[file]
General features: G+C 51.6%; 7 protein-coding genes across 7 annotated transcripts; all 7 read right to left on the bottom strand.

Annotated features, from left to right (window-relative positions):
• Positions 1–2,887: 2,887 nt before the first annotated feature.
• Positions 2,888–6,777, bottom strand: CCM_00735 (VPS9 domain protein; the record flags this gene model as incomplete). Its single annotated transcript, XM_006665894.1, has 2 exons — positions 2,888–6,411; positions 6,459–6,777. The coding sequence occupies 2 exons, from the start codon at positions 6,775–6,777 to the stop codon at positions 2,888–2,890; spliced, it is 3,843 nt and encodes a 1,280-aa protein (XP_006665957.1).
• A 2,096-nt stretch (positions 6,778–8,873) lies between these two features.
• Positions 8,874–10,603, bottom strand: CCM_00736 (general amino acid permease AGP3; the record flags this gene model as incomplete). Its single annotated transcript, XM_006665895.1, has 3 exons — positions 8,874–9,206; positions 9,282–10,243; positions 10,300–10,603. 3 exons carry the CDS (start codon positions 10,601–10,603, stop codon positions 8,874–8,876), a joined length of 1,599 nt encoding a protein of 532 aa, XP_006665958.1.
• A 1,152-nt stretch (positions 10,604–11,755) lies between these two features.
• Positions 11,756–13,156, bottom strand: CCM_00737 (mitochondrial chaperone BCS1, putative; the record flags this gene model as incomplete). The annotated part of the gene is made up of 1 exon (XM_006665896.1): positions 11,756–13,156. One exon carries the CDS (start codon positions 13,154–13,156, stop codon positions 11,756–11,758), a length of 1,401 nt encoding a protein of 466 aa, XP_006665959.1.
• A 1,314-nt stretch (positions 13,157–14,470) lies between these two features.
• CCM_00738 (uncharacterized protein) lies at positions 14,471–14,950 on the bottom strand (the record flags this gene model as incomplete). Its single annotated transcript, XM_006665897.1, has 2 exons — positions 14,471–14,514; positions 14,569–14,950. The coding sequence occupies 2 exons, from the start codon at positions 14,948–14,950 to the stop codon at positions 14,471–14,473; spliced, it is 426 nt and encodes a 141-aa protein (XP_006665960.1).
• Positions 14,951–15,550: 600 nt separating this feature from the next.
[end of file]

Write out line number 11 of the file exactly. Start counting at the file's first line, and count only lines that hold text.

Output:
• Positions 14,951–15,550: 600 nt separating this feature from the next.